Many of the hundreds of thousands of you who, like me, deal with legal burdens regarding the preservation of information relevant to a pending or reasonably likely investigation or litigation and legal requirements to maintain “reasonable security” regarding sensitive personal information — let alone the information sent by government officials to the Secretary of State and let alone the greater demands of real, adaptive information security — may be thinking what I (a lifelong Democrat, and, until this moment, a fan of Secretary Clinton’s, BTW) thought when I just read these words: This is Watergate, and then some. In this case, a high government official simply states at a press conference that she destroyed the documents in controversy, avoiding what could have been a simple, standard, privacy-preserving, confidential review by a trustworthy third party. And she says it as a prelude to running for President! I am only amazed that I have heard so little outrage thus far. In the background of Secretary Clinton’s famous email picture above sits a former Dean of Yale Law School. Will we hear from the legal community with a bipartisan voice?
In what might be judged as a weak effort at bipartisanship, let us now look at the more idiosyncratic if less legally questionable approach to electronic communications of that very security-minded recipient of the most sensitive intelligence information, Senator Lindsey Graham:
What I do, basically, is that I’ve got iPads, and I play around. But I don’t e-mail. I’ve tried not to have a system where I can just say the first dumb thing that comes to my mind. I’ve always been concerned. I can get texts, and I call you back, if I want. I get a text, and I respond not by sending you a text, but calling you if I think what you asked is worthy enough for me calling you. I’m not being arrogant, but I’m trying to jealously guard myself in terms of being able to think through problems and not engage in chat all day. I’ve had a chance to kind of carve out some time for myself not responding to every 15-second crisis.
Although this approach probably makes him a much less efficient public servant than Secretary Clinton, it is of course much smarter than Secretary Clinton’s when it comes to protecting Senator Graham. Even if he really means SMS text messages, which are of course discoverable and are routinely kept by some carriers for up to seven years, his own responses — assuming his reasonable paranoia prevents him from leaving long, substantive voice mails — are harder to pin down. That is particularly important for Senator Graham, given his apparent penchant for racist and sexist humor (e.g., “white men in male-only clubs,” Pelosi plastic surgery). Not only does it do nothing for us on the transparency front, however; it may force all the communications to him to be (generally) insecure text messages or commercially but not FedRAMP-secure text messages, and says nothing at all about the security of the phone communications in response.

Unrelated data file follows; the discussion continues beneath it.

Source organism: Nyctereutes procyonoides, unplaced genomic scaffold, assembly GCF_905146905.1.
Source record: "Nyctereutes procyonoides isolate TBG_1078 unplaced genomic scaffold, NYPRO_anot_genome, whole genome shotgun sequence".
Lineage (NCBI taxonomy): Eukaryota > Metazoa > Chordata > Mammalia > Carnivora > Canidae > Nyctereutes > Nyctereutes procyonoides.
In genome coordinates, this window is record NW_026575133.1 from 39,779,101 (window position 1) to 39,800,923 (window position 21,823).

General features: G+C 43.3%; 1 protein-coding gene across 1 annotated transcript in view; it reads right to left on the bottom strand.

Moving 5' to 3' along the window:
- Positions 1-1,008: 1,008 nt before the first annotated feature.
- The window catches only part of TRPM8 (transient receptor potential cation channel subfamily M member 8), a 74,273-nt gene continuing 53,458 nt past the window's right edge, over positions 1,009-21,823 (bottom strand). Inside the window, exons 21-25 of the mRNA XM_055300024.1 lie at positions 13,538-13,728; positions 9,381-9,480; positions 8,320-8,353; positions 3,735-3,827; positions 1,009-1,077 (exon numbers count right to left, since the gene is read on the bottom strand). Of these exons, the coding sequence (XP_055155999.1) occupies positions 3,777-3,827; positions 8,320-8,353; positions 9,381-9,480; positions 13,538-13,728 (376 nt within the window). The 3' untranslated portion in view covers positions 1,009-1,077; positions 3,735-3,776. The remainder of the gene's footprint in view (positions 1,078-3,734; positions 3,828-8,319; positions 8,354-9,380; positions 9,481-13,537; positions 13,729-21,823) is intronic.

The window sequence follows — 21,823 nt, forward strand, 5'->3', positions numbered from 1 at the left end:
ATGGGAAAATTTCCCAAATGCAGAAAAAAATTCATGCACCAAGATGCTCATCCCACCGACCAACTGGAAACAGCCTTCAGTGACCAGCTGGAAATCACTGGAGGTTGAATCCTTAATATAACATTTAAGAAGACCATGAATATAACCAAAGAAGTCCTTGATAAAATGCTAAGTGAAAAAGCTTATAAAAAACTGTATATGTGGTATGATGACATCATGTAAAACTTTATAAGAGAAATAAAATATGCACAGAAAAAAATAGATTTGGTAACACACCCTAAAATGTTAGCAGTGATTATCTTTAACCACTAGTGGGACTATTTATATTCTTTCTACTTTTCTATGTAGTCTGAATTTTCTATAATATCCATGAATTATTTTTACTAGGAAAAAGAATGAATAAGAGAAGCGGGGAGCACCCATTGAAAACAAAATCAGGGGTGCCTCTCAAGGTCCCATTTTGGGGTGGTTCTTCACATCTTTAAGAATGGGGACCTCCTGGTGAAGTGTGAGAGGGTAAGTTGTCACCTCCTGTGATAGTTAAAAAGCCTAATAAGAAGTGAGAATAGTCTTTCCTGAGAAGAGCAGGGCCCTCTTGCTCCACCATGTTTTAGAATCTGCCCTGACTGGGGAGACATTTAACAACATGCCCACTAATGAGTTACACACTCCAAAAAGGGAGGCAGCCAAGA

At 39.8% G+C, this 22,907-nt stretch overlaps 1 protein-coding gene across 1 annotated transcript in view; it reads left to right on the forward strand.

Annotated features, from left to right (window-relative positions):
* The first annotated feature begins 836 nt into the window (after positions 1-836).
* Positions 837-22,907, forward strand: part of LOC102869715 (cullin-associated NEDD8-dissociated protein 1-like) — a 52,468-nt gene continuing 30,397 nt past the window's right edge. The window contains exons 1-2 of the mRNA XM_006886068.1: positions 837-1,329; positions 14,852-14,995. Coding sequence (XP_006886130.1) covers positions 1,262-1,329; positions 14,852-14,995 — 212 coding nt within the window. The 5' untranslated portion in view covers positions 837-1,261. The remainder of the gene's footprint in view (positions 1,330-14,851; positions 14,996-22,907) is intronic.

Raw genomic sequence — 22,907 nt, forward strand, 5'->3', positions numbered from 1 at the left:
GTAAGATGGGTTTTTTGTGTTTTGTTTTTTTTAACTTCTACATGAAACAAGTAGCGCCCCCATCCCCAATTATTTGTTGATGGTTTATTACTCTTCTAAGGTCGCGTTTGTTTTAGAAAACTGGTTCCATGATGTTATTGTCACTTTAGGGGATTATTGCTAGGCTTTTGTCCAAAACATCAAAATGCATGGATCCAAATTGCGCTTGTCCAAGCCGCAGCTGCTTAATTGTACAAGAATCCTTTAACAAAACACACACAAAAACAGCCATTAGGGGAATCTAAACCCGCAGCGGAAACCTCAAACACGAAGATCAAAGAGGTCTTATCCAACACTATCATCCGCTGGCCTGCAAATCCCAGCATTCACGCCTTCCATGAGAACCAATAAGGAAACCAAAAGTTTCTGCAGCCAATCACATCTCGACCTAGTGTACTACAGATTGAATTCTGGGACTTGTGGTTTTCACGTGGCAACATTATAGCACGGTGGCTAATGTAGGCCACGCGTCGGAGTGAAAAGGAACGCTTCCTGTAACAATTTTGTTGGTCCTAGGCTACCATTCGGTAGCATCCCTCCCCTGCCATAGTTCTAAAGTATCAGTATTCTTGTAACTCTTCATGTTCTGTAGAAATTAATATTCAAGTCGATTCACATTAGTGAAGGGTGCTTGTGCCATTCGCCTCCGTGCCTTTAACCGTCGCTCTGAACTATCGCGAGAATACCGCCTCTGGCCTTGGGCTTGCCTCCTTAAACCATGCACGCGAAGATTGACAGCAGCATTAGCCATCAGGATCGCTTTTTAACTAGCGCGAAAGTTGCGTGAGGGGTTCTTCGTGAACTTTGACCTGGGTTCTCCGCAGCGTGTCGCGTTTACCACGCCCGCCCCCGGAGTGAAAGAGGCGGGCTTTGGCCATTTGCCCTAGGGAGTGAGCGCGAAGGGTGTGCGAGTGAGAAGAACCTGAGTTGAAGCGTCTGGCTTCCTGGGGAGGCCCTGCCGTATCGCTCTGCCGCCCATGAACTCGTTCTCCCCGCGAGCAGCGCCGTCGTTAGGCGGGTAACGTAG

Compared to both of these two Presidential contenders, the current President with his secure Blackberry is a model of both transparency and security. But all he needs to do is use the system given to him to communicate (given that he is not particularly drawn to hate speech). Edward Snowden, to focus on another possible upcoming information governance trial of interest, has had real skin in the communications security game; his freedom and perhaps his life have depended on secure communications for years now.
No, I am not suggesting that either the Clinton or Graham campaign bring on Snowden as a security or ediscovery consultant. I am suggesting that the ever-stranger arc of the moral universe is giving us a great opportunity to think more deeply about many aspects of the governance of electronic communications, including their security, accessibility, transparency and privacy. Let the trials begin!